Whether it ranges from a pale golden-brown to an almost burnished auburn with hints of yellow, caramel colored frosting requires blending brown and yellow food coloring with white frosting. Because it requires brown -- a dark color -- you may need to tint the frosting before coloring it. Using too much food coloring can give frosting a bitter, off taste. Because caramel colored frosting can vary between pale to very dark, you can use either only food coloring or a mix of food coloring and cocoa powder to color your white frosting.
The type of icing you use affects how deeply you need to color it. Buttercream frosting causes colors to darken and intensify one to two hours after mixing. Royal frosting and boiled frostings, as well as those designed to have a semi-liquid flow, fade slightly after the color has been mixed in. Before mixing the full batch of frosting, use a toothpick dipped into the coloring and mix with a small sample of the frosting. This test checks that your color works well with your icing type.
The easiest way to make caramel-colored frosting is to use a mix of brown and yellow food coloring. If you do not have brown food coloring, combine red and green coloring in a 1-to-1 ratio, for example, 2 drops of red and 2 drops of green for 1-tablespoon of frosting. (personal experience) Caramel is often a light yellow-brown, so you do not need a lot of brown coloring, as the white will help temper its natural intensity. Add only a small amount of yellow coloring to give the frosting a gentle, golden hue. For a medium-dark caramel color, use a 3-to-1 ratio of brown and yellow food coloring, and a 2-to-1 ratio of food coloring to frosting, measuring the coloring in drops and the frosting in tablespoons. This means 2-tablespoons of white frosting needs a total of 4 drops of food coloring -- 3 drops of brown and 1 drop of yellow coloring -- for a medium-dark caramel color. Reduce the number of drops of brown coloring by one for a pale caramel color, and increase the drops by one or two for a darker caramel color. (personal experience)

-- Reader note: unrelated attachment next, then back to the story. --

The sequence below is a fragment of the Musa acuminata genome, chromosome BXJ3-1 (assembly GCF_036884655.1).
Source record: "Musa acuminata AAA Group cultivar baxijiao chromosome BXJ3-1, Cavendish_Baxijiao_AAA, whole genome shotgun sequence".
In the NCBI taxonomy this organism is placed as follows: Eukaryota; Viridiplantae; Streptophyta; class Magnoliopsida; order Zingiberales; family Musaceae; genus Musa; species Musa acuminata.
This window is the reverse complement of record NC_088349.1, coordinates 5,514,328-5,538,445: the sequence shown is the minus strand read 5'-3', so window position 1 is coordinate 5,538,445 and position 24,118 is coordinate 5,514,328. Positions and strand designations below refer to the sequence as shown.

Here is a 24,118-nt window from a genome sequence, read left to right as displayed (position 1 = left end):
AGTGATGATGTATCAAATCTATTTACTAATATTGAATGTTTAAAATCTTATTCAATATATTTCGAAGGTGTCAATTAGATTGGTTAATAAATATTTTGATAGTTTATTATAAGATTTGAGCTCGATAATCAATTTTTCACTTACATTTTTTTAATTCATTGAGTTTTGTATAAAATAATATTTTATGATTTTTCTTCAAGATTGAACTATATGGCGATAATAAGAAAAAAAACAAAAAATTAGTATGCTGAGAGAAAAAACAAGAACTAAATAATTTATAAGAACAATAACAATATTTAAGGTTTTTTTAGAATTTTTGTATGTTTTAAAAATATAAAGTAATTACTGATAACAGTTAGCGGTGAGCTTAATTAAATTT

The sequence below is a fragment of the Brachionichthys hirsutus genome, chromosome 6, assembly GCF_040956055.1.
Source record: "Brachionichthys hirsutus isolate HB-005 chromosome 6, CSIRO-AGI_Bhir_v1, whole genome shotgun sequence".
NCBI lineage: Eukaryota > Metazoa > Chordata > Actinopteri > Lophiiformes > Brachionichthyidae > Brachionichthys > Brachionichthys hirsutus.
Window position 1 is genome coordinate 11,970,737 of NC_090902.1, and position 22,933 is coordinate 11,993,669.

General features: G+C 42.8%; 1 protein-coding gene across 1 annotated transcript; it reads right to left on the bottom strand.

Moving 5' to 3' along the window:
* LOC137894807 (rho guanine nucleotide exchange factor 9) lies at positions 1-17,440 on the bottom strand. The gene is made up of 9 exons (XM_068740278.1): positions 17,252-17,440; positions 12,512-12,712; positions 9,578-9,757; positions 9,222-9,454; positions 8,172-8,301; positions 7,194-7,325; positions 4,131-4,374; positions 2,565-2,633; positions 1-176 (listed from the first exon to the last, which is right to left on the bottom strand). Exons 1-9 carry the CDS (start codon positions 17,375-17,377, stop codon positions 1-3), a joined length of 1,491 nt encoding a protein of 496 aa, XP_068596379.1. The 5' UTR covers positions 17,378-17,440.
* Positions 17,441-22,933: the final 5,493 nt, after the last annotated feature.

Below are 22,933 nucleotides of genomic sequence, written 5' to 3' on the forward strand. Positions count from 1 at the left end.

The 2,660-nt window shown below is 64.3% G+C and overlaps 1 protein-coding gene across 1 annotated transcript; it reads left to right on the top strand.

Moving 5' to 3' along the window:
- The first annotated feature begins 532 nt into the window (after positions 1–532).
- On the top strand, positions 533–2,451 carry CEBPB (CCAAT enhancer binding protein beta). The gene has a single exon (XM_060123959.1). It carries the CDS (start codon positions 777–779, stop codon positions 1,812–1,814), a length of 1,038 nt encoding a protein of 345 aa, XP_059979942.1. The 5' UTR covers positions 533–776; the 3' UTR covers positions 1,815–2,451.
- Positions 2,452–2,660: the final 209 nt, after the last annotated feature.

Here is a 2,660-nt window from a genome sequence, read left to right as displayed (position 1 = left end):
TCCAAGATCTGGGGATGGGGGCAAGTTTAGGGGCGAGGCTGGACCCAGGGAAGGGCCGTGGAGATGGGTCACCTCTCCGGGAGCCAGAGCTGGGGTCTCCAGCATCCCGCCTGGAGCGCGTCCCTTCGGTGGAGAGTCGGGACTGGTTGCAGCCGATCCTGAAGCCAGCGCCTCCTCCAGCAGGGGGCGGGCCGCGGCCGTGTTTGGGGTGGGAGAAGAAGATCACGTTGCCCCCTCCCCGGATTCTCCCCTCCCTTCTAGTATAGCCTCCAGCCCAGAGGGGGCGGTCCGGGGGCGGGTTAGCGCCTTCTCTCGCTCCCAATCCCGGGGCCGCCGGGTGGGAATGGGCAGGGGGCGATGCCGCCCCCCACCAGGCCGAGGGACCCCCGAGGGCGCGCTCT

Natural Caramel Frosting Options
You can also make caramel colored frosting with a mix of cocoa powder, either natural or Dutch process, and food coloring. The cocoa powder gives the icing a deeper, richer flavor, and it also tints the frosting brown, meaning you can use less food coloring. Caramel syrup is generally not used to color white frosting, as the syrup can be used only in small amounts, otherwise it alters the consistency of the frosting. Because of this, caramel syrup adds more flavor than color to frosting. Use a 1-to-1 ratio of cocoa powder to frosting, and then add 1 drop of yellow frosting for every tablespoon of frosting for a pale caramel color. For a darker caramel, add 1 to 2 drops of brown food coloring for every tablespoon of frosting, in addition to the yellow coloring and the cocoa powder. (personal experience)
Caramel- -- or brown- -- colored frostings can develop an unnatural tint when only food coloring is used. Acid in the frosting, such as lemon juice or cream of tartar, may cause brown frosting to develop a green tinge. To prevent this, dissolve the food coloring in a 1/4 teaspoon of water before adding it to the icing, or keep the acid component out of icing that will be tinted brown. If you end up needing to use a lot of pure food coloring to create the caramel color, add a pinch of salt to the icing to temper any bitterness.